Former Colorado governor John Hickenlooper (D.) said the government isn't "sufficiently efficient" to compete with private health insurance plans in a recent interview.
On Firing Line, Hickenlooper dismissed the idea that a public health care option, like the one proposed by Democratic frontrunner Joe Biden, would expedite a path to single-payer health care, such as the Medicare for All proposals from Sens. Bernie Sanders (I., Vt.) and Elizabeth Warren (D., Mass.).
"If the insurance company is as efficient as they think it is, I don't think that will ever happen because I don't think government naturally can be sufficiently efficient to compete at that level," he said. "So my best guess is that a public option done properly will attract a sizable number of people, but there will always be private insurance for a variety of reasons. That's what we see in Europe."
The 2020 Democratic candidate, whose campaign is clinging to life in a crowded field, told host Margaret Hoover he shared the goal of reaching universal health care.
"I think health care should be a right, not a privilege," he said. "I think there should be universal coverage. I just don't think we are going to be able to take away private insurance from 180 million people."
Biden's $750 billion health care plan would bolster the Obamacare exchanges through large subsidies, in addition to creating a Medicare-like health care plan available to the public. "Done properly," Hickenlooper said, a public option would have an "incremental cost" of billions, not trillions, a year.
The former two-term governor, who implemented progressive reforms in Colorado, chuckled when Hoover referred to him as one of the "more moderate" Democratic candidates.
Hickenlooper and Sanders had a heated exchange at the second debate about the practicality of the party's more radical proposals, and Sanders and Warren separately parried attacks at the debate that their ideas were unworkable.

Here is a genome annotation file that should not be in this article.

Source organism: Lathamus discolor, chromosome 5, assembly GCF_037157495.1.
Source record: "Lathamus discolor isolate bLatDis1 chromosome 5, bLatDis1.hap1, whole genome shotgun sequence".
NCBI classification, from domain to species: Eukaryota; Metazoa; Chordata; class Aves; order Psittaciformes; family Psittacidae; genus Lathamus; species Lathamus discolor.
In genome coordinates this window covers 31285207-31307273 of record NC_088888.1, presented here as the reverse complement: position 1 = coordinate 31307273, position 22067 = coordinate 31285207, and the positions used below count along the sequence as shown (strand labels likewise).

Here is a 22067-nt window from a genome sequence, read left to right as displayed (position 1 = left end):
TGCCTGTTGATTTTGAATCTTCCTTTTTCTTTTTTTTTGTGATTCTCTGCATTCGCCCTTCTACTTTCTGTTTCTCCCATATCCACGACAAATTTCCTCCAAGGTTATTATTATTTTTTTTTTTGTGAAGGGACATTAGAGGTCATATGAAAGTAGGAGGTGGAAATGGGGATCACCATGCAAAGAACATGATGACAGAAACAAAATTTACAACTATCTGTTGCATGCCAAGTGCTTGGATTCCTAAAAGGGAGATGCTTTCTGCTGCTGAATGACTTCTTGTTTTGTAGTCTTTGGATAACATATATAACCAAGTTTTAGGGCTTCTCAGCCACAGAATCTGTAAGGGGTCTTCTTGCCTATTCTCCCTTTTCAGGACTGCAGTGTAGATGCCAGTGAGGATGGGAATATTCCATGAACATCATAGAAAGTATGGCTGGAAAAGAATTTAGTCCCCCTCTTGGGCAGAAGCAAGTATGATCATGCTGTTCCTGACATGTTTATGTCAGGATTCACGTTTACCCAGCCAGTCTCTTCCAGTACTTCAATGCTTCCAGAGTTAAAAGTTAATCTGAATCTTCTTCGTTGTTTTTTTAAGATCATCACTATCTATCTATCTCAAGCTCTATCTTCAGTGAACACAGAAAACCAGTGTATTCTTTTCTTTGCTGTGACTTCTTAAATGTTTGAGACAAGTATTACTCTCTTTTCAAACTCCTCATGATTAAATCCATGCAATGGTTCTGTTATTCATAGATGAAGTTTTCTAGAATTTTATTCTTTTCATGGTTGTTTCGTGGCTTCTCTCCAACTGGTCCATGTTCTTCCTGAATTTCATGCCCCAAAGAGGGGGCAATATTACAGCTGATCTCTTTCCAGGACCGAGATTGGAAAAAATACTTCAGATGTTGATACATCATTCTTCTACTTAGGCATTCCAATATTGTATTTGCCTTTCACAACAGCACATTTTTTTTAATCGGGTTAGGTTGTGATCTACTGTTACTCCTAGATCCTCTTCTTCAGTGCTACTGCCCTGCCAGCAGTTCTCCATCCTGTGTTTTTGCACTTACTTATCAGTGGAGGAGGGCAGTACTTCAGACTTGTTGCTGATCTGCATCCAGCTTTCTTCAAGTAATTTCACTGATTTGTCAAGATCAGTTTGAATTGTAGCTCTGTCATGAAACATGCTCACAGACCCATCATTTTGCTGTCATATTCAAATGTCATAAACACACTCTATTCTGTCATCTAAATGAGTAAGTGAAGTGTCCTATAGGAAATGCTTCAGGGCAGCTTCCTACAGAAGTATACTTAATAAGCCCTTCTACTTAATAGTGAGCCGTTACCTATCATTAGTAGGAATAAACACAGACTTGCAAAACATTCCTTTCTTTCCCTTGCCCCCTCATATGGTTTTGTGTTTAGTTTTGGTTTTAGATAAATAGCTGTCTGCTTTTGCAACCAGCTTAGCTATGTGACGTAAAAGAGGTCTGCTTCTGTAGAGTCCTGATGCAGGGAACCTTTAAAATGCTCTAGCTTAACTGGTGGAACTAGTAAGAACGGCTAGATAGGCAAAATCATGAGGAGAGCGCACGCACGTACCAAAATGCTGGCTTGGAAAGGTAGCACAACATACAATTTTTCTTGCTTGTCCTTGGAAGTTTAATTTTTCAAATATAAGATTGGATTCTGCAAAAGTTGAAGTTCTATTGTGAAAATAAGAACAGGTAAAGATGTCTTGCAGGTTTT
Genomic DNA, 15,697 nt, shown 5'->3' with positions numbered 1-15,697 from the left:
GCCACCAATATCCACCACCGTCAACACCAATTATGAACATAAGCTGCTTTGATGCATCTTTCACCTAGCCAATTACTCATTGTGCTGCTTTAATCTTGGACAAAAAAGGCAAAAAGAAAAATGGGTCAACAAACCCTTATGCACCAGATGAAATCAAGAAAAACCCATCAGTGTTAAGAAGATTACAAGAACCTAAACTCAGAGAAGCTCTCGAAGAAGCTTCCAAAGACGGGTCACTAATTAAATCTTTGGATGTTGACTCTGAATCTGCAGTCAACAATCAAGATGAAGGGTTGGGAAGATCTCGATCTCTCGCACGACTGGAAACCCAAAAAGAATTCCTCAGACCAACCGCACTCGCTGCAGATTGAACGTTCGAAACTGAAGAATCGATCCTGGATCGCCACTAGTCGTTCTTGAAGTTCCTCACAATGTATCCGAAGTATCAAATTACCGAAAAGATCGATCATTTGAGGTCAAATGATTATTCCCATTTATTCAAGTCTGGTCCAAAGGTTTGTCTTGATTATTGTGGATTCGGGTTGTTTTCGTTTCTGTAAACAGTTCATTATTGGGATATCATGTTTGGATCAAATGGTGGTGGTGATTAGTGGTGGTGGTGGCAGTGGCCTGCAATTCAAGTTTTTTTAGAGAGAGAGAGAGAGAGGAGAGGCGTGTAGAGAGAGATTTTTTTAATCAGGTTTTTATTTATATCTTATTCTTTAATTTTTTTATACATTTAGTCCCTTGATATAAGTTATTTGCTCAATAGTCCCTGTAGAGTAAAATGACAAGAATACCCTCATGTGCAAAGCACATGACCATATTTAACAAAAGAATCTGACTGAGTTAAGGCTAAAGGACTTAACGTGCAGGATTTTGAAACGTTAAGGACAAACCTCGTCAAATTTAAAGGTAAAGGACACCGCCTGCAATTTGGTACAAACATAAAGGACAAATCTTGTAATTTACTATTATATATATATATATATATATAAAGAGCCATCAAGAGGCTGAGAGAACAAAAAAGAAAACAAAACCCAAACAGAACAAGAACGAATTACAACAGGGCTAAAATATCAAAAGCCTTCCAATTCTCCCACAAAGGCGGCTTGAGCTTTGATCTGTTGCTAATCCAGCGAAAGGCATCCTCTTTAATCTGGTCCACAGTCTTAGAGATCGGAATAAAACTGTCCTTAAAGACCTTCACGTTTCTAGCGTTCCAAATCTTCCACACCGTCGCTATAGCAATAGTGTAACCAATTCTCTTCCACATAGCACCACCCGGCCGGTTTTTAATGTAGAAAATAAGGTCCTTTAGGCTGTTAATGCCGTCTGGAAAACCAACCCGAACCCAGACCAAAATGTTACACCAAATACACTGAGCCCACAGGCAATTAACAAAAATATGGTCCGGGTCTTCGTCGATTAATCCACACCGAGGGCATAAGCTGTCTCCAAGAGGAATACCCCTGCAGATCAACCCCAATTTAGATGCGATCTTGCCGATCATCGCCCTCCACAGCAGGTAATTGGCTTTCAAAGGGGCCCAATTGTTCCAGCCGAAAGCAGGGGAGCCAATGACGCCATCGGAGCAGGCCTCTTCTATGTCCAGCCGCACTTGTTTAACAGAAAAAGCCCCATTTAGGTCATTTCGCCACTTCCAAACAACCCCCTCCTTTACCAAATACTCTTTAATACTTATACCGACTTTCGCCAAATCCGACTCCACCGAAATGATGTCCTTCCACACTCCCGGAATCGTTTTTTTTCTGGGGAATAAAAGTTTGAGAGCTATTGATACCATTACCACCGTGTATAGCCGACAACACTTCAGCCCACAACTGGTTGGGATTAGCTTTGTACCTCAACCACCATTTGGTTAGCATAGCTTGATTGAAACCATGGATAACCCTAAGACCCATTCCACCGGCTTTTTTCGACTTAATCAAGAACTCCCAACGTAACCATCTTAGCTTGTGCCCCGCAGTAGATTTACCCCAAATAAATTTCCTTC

Hickenlooper warned of a repeat of the 1972 election if the Democratic Party nominated a far-left candidate. That year, Democratic nominee George McGovern was crushed by Republican president Richard Nixon, who won 49 states.
"I really think that in a funny way they are idealists," Hickenlooper said of Sanders and Warren. "Certainly, the way they are attracting young people and the young people are fired up, that's that idealism that I recognize from those days. But I think it's worth recognizing also that in 1972, McGovern was one of the most liberal candidates in Democratic history, and Richard Nixon, I think certainly until today, was by far the most corrupt president we have ever had, and he won in a landslide."
Asked if he feared a parallel between the two elections, Hickenlooper warned of alienating independents in key states Democrats lost in 2016.
"What if the party goes too far to the left that so many of those independents are going to feel uncertain, especially in states like Michigan where we were for the debate?" he asked. "Pennsylvania where I grew up, Wisconsin. These are states that the Democrats ought to be able to win against President Trump, and yet I think we make it a lot harder if we're out there talking about Medicare for All."